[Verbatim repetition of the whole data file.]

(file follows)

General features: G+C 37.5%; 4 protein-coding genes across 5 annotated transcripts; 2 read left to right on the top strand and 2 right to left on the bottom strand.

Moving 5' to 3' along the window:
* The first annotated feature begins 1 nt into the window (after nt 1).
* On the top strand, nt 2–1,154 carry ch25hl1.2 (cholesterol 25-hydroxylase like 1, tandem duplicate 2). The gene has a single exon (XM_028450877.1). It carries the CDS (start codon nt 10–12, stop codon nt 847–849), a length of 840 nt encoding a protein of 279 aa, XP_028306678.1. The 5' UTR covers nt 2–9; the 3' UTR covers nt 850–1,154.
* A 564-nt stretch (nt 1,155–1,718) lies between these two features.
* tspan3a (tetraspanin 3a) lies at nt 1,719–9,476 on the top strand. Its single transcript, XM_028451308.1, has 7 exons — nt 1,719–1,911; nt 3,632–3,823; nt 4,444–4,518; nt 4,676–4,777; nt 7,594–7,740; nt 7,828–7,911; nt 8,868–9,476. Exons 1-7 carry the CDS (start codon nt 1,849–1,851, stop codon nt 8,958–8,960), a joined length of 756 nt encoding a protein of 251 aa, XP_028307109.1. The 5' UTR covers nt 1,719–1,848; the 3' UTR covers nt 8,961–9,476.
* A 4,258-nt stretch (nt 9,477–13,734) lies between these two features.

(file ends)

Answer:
General features: G+C 37.5%; 4 protein-coding genes across 5 annotated transcripts; 2 read left to right on the top strand and 2 right to left on the bottom strand.

Moving 5' to 3' along the window:
* The first annotated feature begins 1 nt into the window (after nt 1).
* On the top strand, nt 2–1,154 carry ch25hl1.2 (cholesterol 25-hydroxylase like 1, tandem duplicate 2). The gene has a single exon (XM_028450877.1). It carries the CDS (start codon nt 10–12, stop codon nt 847–849), a length of 840 nt encoding a protein of 279 aa, XP_028306678.1. The 5' UTR covers nt 2–9; the 3' UTR covers nt 850–1,154.
* A 564-nt stretch (nt 1,155–1,718) lies between these two features.
* tspan3a (tetraspanin 3a) lies at nt 1,719–9,476 on the top strand. Its single transcript, XM_028451308.1, has 7 exons — nt 1,719–1,911; nt 3,632–3,823; nt 4,444–4,518; nt 4,676–4,777; nt 7,594–7,740; nt 7,828–7,911; nt 8,868–9,476. Exons 1-7 carry the CDS (start codon nt 1,849–1,851, stop codon nt 8,958–8,960), a joined length of 756 nt encoding a protein of 251 aa, XP_028307109.1. The 5' UTR covers nt 1,719–1,848; the 3' UTR covers nt 8,961–9,476.
* A 4,258-nt stretch (nt 9,477–13,734) lies between these two features.